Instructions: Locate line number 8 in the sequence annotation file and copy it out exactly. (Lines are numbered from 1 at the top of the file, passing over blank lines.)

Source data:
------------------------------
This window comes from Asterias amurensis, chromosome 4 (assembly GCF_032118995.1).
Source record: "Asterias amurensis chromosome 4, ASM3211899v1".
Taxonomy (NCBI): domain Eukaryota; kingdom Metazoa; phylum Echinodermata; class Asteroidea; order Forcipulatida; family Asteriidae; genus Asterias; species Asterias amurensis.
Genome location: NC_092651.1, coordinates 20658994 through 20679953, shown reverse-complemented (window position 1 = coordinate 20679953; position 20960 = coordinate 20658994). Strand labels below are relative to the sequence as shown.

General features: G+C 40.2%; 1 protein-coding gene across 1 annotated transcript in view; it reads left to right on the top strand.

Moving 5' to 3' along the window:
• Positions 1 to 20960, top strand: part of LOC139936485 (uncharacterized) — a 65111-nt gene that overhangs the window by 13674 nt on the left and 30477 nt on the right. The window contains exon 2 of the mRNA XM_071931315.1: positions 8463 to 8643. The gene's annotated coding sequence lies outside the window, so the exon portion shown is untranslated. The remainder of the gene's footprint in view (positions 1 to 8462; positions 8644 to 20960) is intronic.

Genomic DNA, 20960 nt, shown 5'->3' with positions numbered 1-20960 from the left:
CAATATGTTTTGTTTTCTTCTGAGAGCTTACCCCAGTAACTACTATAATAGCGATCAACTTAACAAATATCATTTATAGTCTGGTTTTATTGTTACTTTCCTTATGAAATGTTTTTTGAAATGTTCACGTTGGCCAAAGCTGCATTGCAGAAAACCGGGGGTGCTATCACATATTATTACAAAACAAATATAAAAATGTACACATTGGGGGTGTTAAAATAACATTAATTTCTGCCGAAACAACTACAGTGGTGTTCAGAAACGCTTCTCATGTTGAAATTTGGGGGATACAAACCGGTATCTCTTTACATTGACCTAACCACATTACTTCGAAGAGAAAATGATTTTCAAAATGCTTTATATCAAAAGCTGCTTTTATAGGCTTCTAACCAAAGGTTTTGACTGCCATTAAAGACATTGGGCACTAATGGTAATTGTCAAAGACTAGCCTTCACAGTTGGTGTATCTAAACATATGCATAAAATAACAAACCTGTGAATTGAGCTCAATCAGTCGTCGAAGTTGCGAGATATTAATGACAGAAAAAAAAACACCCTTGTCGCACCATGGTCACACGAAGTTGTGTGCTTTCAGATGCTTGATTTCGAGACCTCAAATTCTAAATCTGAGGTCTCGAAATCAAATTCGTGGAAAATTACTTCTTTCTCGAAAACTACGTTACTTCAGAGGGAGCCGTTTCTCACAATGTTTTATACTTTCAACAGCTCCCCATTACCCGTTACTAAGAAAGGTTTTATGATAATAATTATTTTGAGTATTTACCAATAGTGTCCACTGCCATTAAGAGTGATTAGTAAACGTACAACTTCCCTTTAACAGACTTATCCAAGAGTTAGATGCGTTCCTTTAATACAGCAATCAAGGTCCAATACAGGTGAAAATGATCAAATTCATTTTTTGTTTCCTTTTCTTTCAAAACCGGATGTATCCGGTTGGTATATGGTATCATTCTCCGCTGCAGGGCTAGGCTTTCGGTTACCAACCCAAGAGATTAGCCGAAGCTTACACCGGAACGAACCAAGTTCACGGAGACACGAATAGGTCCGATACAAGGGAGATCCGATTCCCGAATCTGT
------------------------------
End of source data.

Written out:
Genomic DNA, 20960 nt, shown 5'->3' with positions numbered 1-20960 from the left: